A new study reveals that when burying beetle larvae are denied parental support, they evolve bigger jaws to compensate.
‘High-yield’ farming costs the environment less than previously thought – and could help spare habitats14 Sep 2018
New findings suggest that more intensive agriculture might be the “least bad” option for feeding the world while saving its species – provided use of such “land-efficient” systems prevents further conversion of wilderness to farmland.
Despite rapidly ageing, dominant animals live longer because their underlings are driven out of the group – becoming easy targets for predators. The secret of a long meerkat life is to be “ruler of your community… cracking down on would-be rivals,” say scientists.
The first major repository of legal practices for mediators and conflict parties to draw on when negotiating peace has won the top prize in this year’s Vice-Chancellor’s Impact Awards at the University of Cambridge.
An extinct strain of the human Hepatitis B virus (HBV) has been discovered in Bronze Age human skeletons found in burial sites across Europe and Asia.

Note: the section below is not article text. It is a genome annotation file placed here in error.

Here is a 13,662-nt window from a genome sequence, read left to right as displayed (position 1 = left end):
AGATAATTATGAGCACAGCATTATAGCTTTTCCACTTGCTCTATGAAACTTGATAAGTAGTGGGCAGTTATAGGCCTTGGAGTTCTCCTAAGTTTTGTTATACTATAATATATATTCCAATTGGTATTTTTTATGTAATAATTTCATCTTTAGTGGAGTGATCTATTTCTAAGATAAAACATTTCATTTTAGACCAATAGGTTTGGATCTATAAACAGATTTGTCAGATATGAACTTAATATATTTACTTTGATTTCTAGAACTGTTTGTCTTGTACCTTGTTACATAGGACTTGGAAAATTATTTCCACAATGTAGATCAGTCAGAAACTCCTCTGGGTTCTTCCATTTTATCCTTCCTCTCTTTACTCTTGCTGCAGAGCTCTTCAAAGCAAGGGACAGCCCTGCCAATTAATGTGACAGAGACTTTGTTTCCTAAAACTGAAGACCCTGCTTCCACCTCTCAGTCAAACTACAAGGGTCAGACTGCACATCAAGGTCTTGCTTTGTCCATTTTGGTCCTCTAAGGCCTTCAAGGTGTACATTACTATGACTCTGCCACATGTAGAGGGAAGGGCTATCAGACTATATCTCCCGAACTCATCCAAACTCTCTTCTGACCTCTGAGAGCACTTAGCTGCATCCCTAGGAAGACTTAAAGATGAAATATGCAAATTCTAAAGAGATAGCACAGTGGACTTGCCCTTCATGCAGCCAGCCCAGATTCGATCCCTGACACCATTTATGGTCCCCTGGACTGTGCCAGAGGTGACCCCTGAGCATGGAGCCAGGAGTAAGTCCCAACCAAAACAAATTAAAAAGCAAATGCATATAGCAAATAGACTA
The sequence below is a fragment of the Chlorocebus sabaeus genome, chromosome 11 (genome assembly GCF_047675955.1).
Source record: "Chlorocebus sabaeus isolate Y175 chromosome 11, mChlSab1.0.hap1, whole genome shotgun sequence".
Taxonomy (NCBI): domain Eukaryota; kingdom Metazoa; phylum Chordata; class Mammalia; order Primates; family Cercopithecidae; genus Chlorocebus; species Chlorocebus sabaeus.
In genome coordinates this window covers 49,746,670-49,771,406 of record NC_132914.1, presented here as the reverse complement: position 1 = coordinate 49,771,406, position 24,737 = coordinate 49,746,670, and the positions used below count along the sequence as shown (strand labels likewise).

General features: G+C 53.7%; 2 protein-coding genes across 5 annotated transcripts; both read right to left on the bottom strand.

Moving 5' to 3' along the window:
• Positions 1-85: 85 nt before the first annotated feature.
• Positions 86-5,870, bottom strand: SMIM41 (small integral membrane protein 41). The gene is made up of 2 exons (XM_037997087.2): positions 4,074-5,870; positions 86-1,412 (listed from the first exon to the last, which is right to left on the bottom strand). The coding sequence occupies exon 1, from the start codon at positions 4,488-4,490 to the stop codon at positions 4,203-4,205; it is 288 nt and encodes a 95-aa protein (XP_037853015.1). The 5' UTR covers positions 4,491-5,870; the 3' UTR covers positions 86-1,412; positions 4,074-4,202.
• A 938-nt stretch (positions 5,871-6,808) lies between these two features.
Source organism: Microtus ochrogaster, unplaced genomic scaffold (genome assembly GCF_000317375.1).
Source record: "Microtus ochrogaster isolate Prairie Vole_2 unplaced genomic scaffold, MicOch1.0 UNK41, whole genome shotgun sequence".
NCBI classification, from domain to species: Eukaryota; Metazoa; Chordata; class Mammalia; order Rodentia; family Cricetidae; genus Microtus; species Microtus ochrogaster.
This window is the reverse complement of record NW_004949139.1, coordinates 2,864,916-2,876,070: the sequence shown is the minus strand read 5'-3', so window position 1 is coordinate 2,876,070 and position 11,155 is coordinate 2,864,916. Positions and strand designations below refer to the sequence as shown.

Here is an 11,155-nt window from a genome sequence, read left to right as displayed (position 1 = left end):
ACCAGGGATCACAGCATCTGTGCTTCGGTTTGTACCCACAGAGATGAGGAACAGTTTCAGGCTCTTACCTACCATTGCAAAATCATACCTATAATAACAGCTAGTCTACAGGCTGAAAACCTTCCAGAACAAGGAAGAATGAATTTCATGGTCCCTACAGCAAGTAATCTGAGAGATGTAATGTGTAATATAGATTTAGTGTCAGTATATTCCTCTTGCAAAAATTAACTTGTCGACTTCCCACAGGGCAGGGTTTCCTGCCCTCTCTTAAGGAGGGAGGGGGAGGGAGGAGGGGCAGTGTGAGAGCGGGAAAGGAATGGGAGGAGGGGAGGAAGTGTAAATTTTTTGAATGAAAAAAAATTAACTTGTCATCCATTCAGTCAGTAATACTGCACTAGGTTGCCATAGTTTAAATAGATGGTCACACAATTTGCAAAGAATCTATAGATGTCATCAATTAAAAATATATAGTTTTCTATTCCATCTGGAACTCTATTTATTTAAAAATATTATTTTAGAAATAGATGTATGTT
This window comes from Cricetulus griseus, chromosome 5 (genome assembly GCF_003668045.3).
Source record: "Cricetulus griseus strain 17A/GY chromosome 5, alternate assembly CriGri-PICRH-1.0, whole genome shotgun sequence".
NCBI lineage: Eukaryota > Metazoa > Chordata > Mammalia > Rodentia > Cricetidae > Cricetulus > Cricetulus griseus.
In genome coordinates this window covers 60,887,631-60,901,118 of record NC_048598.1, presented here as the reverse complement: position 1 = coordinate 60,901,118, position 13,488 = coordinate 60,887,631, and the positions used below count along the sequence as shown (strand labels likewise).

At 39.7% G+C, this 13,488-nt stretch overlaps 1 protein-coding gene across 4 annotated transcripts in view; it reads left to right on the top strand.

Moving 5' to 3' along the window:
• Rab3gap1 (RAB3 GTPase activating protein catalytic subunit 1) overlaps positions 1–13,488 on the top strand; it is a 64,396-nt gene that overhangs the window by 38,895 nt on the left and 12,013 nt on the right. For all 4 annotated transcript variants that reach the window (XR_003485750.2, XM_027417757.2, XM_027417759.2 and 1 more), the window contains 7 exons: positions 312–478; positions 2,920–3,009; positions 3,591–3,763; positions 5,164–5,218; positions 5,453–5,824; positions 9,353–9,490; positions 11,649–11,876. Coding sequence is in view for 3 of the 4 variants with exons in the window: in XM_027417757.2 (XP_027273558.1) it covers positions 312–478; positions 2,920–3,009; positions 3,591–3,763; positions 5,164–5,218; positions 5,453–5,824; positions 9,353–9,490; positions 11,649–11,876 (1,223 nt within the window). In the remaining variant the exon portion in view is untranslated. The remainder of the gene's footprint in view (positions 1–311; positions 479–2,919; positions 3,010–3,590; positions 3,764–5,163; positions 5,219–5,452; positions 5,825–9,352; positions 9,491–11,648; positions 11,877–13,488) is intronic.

Scientists from around the world gathered at the Museum of Zoology yesterday to celebrate and promote the work of women in conservation.
A thousand-year-old tooth has provided genetic evidence that the so-called “Taíno”, the first indigenous Americans to feel the full impact of European colonisation after Columbus arrived in the New World, still have living descendants in the Caribbean today.
Research from the University of Cambridge has revealed that, among schooling fish, groups can have different collective personalities, with some shoals sticking closer together, being better coordinated, and showing clearer leadership than others.
Contrary to public perception, die-offs in honeybee colonies are an agricultural not a conservation issue, argue Cambridge researchers, who say that manged honeybees may contribute to the genuine biodiversity crisis of Europe’s declining wild pollinators.
Direct genetic traces of the earliest Native Americans have been identified for the first time in a new study. The genetic evidence suggests that people may have entered the continent in a single migratory wave, perhaps arriving more than 20,000 years ago.